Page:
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December 20, 2007

Deals that lead to lost property taxes

NY Daily News
By Juan Gonzales

New York City lost more than $100 million in property taxes last year because of privately negotiated deals with some of the world's richest companies.

The companies - including behemoths like JPMorgan Chase, Pfizer and NBC - have paid a fraction of their normal property tax bill for years through these little-known deals, commonly called PILOTs (Payments in Lieu of Taxes).

In case you don't already know, Bruce is #1!

The undisputed king of PILOTs is real estate developer Bruce Ratner. His Forest City/Ratner firm paid the city $9.7 million last year for half a dozen commercial buildings the company owns in downtown Brooklyn. That sounds like a lot of money - until you realize it's only one-third of the company's actual $26.3 million property tax bill.

That doesn't even count PILOTs that have yet to kick in for Forest City's Atlantic Yards mega-project.

Forest City spokesman Loren Riegelhaupt defended the company's success at landing PILOT subsidies.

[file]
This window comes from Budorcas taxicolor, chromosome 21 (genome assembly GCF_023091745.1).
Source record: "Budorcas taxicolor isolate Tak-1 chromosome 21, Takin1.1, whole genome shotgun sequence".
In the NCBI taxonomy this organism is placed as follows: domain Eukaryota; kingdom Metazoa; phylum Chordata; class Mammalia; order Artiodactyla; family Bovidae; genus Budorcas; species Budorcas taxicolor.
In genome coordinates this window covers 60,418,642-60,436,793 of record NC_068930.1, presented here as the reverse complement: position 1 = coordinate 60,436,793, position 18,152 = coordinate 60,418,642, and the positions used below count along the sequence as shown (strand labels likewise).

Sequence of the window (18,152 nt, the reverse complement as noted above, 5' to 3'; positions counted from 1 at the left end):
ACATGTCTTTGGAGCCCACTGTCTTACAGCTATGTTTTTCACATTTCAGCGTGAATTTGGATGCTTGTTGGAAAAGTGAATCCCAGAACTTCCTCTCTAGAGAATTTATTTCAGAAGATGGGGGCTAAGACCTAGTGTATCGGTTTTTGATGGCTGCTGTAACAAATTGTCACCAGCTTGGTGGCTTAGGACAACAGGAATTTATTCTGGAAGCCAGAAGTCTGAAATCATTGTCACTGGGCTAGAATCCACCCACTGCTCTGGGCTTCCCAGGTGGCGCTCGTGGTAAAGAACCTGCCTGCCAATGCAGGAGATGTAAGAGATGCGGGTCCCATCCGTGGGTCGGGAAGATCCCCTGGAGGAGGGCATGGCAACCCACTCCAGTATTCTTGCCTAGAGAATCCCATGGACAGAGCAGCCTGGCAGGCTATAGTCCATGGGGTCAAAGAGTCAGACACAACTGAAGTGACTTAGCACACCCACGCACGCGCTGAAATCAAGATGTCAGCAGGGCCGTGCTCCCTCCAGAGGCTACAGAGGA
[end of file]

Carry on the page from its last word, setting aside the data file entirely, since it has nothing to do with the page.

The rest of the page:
"A lot of those buildings in MetroTech were constructed when downtown Brooklyn was not what it was today," Riegelhaupt said. "Many businesses were fleeing to New Jersey in the 1990s, and we were willing to invest in that area when others wouldn't."


Develop Don't Destroy Brooklyn notes Ratner's excuse for receiving PILOTS for MetroTech and wonders if the developer can come up with another excuse for Atlantic Yards:

Yes, Ratner's folks should be proud of how great they are at feeding at the public trough. Forest City Ratner's defense of their use of PILOTs for Metrotech is that in the 1990s "downtown Brooklyn was not what it was today." Then what, exactly, is their defense for receiving PILOTS for their Atlantic Yards project near that Downtown Brooklyn which is what it is today -- a booming real estate market where many are willing to invest.

NoLandGrab: Obtaining any form of public subsidy is Ratner's modus operandi projects and is one of the keys to the company's profitability. As Cooper Union professor Fred Siegel told the Cleveland Plain Dealer, Bruce Ratner is "the master of subsidy. No one does it better. That's not a flat-out criticism of him. It's just that he never builds without someone else taking the risk." That special someone would be the taxpayers.

Posted by lumi at December 20, 2007 7:40 PM